De Wolfe decorated the Versailles house Marbury purchased for them. He also worked on large decorating projects for clients such as Conde Nast and the Fricks. Today, his anti-Victorian style that made rooms brighter and more airy than the norm is still celebrated.

Jean-Michel Franck

Artists are naturally inspired by the environment around them. It's difficult to imagine a more rich environment than Paris in the 1930s when Jean-Michel Frank was the most prominent decorator and designer. He decorated rooms with Braques and Picassos, and his circle included all levels of society, from the Rockefellers to Parisian artists.

Frank's style is difficult to describe. Although he is known for being a minimalist, it's his layering of maximalism that makes Frank's work so fascinating and complex. Although he was minimalist in his furniture designs, he used opulent materials to dress them. He often covered the dressing table with shagreen and the armchair with gold doors and ornate mica lampshade. Cubic sheepskin club that he designed for Hermes. . Frank loved white. It was his favorite color, making him both rich and understated. Frank is credited with creating the Parsons table, a minimalist piece of furniture that has become a classic. However, he also coats tables in luxurious finishes.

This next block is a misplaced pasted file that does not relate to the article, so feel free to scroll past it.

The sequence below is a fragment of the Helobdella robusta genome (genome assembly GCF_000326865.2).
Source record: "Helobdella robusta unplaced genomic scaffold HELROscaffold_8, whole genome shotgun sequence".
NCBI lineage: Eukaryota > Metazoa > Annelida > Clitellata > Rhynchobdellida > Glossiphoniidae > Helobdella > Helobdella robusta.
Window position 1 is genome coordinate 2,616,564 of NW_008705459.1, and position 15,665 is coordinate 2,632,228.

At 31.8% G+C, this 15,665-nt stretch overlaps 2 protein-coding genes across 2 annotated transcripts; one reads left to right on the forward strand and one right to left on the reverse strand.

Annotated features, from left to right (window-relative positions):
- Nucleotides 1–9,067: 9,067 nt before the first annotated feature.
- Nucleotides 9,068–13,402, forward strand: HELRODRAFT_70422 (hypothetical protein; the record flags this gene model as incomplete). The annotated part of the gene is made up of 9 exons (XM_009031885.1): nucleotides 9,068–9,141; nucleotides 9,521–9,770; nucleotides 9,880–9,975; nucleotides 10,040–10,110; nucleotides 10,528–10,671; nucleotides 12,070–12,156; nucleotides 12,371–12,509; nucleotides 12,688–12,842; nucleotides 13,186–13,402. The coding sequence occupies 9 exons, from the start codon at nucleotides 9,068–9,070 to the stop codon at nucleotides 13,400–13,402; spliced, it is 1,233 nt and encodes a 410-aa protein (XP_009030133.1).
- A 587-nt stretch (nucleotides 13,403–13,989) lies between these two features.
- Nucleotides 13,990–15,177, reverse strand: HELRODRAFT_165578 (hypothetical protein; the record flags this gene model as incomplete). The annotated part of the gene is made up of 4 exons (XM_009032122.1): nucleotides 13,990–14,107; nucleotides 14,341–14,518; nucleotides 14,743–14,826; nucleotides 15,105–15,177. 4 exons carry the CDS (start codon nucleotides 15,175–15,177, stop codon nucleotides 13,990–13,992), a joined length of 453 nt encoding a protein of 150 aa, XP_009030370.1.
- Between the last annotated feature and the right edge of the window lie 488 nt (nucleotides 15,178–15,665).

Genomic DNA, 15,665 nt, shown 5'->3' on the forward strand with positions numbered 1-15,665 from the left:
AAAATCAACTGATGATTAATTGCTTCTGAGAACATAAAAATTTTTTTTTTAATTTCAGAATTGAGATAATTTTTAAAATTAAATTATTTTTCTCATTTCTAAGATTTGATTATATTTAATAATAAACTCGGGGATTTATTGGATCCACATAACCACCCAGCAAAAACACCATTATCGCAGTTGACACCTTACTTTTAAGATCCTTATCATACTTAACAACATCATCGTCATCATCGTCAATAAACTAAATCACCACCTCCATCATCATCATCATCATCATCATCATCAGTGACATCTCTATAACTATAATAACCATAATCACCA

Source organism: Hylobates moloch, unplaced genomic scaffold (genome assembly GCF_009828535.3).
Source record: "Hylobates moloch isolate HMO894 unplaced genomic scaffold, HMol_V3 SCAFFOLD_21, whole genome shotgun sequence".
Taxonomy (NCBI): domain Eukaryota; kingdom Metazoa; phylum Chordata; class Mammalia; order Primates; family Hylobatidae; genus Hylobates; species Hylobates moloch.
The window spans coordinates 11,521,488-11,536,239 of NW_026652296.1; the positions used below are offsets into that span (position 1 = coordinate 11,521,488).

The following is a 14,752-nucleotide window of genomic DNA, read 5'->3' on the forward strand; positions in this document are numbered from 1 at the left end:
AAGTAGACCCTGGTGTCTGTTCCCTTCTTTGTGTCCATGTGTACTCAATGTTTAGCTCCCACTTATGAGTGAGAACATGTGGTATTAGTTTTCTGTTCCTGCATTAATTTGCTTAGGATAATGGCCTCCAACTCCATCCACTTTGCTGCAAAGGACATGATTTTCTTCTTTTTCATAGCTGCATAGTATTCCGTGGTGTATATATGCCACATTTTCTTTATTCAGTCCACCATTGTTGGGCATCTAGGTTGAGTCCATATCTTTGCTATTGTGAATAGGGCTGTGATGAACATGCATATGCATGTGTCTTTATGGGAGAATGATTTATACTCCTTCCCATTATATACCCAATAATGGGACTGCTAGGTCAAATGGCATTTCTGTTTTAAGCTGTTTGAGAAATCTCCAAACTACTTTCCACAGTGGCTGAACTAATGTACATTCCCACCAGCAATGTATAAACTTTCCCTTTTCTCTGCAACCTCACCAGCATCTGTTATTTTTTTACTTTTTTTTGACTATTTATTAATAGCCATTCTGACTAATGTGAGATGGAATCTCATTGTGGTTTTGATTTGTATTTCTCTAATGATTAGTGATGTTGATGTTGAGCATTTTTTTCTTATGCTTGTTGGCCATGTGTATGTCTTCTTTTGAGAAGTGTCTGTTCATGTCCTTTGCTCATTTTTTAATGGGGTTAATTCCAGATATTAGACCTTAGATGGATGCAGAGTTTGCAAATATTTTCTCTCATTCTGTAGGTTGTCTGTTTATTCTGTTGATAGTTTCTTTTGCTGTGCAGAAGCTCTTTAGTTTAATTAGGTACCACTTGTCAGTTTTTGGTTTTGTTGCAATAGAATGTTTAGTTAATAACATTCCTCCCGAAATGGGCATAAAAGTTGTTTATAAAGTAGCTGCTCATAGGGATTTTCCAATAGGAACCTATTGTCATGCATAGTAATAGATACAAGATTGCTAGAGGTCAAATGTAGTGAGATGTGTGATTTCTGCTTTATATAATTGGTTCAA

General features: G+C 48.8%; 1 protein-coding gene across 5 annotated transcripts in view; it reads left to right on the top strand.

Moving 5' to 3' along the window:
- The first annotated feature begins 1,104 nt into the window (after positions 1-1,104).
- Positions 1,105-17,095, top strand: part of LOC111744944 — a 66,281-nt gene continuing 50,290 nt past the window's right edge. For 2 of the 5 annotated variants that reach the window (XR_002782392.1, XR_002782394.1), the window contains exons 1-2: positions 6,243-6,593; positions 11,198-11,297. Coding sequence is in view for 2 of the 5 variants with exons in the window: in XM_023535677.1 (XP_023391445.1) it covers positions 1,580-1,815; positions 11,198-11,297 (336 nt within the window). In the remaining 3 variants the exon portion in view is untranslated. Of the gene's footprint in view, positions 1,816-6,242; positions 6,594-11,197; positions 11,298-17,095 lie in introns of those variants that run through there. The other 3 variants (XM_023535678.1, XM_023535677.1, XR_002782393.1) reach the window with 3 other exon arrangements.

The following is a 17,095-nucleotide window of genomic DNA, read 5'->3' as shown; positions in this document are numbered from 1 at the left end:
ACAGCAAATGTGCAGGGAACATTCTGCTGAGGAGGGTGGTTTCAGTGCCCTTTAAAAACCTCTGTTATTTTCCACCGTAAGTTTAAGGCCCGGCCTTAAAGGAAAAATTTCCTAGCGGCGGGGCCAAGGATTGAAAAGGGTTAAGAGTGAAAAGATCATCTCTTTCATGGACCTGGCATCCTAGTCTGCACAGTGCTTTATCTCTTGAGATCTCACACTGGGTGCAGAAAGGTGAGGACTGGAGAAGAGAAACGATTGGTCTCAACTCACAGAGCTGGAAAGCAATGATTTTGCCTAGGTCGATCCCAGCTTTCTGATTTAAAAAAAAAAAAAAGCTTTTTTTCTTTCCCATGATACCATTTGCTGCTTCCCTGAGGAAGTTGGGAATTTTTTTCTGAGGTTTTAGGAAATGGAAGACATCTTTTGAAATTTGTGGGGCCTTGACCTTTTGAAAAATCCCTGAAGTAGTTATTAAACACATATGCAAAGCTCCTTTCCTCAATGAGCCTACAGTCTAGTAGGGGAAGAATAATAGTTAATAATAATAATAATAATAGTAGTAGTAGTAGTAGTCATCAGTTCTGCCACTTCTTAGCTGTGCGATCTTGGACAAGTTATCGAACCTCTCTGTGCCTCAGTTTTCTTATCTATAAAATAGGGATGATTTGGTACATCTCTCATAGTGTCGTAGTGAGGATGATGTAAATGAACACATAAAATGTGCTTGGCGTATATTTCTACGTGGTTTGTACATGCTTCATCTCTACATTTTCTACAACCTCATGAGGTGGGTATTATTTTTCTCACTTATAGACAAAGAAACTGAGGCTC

Frank, despite his eye for design and quality was a keen observer of the elements of daily life. He believed that "perfect taste" is the secret to a space without soul.

He was a distant relative of Anne Frank, the famed chronicler. He fled France in 1940 to escape Nazi occupation and lived and traveled in South America and America. He committed suicide in 1941 by jumping from an apartment building in Manhattan. His work is still well-known today and reproductions of some of the most famous furniture he designed for Hermes can be purchased.